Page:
Turn to television news. The big three (liberal) broadcast outlets—ABC, NBC and CBS—have been steadily losing their audience. In 1994, 51 percent of viewers watched the evening news on one of those three networks. By 1997 that had dropped to 49 percent, and in the summer of last year it reached 43 percent. Where are the viewers going? To cable. Inside the cable realm you see another trend that favors conservatism. Over the past year CNN’s audience shrank about 1 percent while Fox News gained 43 percent. While CNN was earning its reputation as the “Clinton News Network,” Fox was earning its reputation for fair and balanced news that doesn’t muffle conservative ideas. The market is speaking very clearly about which one it prefers.
Family. The War on Poverty that began in the 1960s was the first war in history to nourish the enemy instead of defeating it. This ill-conceived war worked its greatest devastation on low-income minority families. In 1996, Congress took a major step toward reversing these disastrous liberal policies by enacting welfare reforms built on conservative principles and architecture. But not without hysterics from liberals, who predicted that welfare reform would push 2.6 million more Americans, including 1.1 million more children, into poverty.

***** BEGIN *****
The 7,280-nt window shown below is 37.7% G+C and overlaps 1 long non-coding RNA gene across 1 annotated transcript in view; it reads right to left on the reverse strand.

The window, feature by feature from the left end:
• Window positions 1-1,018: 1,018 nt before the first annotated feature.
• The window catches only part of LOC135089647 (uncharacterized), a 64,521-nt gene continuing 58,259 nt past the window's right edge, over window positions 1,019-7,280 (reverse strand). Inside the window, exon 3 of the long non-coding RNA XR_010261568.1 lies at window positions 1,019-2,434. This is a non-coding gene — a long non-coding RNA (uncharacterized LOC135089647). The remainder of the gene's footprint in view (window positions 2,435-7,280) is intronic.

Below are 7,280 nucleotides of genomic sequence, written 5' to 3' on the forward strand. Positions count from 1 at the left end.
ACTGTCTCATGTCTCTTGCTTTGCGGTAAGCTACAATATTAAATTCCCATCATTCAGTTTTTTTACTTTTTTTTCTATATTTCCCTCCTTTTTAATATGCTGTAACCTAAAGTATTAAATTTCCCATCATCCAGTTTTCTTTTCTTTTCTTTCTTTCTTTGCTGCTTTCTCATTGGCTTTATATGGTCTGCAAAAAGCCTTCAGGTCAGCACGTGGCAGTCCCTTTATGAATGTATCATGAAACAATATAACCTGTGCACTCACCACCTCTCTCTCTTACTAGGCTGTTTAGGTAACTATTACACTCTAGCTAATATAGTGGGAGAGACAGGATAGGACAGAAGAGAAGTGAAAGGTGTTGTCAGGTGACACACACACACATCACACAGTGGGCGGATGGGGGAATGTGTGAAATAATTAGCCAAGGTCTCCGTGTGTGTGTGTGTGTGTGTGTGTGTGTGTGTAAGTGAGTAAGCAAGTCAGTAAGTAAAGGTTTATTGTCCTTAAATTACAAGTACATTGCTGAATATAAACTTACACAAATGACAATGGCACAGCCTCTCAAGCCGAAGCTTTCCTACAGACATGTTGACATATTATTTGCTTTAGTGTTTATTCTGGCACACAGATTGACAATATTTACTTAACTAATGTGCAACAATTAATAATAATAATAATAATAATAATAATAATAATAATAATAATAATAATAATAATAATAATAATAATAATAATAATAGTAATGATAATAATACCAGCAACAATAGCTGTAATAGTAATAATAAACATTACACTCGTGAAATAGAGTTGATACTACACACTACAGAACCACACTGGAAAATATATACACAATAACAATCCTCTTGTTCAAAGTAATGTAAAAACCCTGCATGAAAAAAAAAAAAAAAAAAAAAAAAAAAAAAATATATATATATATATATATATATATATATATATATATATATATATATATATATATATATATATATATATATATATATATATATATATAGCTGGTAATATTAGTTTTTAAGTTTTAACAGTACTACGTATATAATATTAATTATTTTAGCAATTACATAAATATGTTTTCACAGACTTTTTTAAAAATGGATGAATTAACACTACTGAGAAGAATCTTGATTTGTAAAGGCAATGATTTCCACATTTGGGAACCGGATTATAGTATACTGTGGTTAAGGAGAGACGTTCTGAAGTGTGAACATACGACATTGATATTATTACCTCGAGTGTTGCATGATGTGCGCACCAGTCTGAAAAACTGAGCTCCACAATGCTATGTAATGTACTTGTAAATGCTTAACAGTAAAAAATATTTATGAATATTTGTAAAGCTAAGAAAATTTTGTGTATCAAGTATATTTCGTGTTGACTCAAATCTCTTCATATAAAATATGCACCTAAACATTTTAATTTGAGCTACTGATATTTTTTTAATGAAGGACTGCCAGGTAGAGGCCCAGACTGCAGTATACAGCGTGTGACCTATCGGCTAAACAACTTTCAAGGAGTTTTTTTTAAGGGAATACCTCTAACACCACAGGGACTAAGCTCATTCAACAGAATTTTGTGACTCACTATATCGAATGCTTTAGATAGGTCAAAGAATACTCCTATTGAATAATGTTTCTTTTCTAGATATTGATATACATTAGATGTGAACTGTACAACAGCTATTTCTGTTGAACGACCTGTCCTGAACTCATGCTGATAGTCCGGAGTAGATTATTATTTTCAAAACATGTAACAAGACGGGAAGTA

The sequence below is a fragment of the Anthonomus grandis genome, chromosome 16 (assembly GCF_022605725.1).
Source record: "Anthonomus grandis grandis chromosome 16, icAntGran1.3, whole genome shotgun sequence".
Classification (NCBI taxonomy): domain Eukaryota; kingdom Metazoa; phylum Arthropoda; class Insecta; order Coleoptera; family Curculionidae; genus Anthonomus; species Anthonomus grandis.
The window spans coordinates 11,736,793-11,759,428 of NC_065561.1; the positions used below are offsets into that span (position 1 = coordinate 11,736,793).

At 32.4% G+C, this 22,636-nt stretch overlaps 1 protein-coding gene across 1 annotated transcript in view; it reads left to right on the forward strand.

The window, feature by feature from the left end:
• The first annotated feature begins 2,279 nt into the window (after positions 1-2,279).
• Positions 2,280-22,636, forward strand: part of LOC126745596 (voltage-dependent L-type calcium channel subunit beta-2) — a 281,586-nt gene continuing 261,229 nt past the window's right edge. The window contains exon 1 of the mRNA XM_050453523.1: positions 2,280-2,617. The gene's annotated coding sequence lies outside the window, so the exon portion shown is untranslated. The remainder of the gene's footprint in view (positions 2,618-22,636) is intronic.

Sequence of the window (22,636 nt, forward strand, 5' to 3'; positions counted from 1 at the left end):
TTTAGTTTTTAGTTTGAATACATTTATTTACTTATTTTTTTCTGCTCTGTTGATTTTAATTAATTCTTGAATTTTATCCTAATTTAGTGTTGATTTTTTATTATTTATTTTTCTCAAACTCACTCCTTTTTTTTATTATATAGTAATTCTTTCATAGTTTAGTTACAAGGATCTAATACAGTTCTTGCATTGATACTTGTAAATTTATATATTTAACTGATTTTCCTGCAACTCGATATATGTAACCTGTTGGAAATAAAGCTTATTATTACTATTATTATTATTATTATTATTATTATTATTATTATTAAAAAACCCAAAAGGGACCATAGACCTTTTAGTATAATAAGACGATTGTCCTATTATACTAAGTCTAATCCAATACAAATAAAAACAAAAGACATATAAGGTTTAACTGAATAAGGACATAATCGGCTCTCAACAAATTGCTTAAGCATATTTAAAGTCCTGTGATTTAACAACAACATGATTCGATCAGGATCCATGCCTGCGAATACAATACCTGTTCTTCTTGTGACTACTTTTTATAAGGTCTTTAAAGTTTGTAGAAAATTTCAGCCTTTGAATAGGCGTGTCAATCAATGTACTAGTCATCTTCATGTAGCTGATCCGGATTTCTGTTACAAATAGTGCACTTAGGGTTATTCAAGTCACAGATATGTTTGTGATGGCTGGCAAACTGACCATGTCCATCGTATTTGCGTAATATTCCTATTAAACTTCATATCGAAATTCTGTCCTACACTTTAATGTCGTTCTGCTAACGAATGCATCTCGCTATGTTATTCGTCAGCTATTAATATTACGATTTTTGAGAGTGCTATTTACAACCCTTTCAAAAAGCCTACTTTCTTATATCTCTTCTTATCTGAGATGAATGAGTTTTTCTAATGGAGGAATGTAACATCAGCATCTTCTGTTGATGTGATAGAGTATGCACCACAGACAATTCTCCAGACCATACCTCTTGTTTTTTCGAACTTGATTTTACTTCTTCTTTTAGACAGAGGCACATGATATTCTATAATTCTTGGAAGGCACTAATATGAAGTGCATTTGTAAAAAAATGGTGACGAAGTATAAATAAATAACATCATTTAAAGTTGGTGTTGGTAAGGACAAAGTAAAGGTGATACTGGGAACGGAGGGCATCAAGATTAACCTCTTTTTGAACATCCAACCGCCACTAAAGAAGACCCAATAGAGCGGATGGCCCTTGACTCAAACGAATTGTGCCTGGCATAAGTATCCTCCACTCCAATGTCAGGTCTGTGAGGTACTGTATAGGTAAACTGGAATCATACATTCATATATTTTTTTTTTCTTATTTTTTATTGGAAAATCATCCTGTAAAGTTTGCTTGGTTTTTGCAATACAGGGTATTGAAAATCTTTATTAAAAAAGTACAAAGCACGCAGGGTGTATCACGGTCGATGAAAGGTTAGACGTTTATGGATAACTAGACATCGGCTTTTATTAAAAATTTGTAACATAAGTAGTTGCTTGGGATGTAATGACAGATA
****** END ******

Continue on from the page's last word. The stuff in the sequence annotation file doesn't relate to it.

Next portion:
So went the hysterics. But what actually happened? Instead of 2.6 million more Americans in poverty, we have 4.2 million fewer in poverty. Instead of 1.1 million more children in poverty, there are 2.3 million fewer in poverty. And the poverty rate among black children, who were supposed to be the worst victims of welfare reform, is at its lowest point in U.S. history.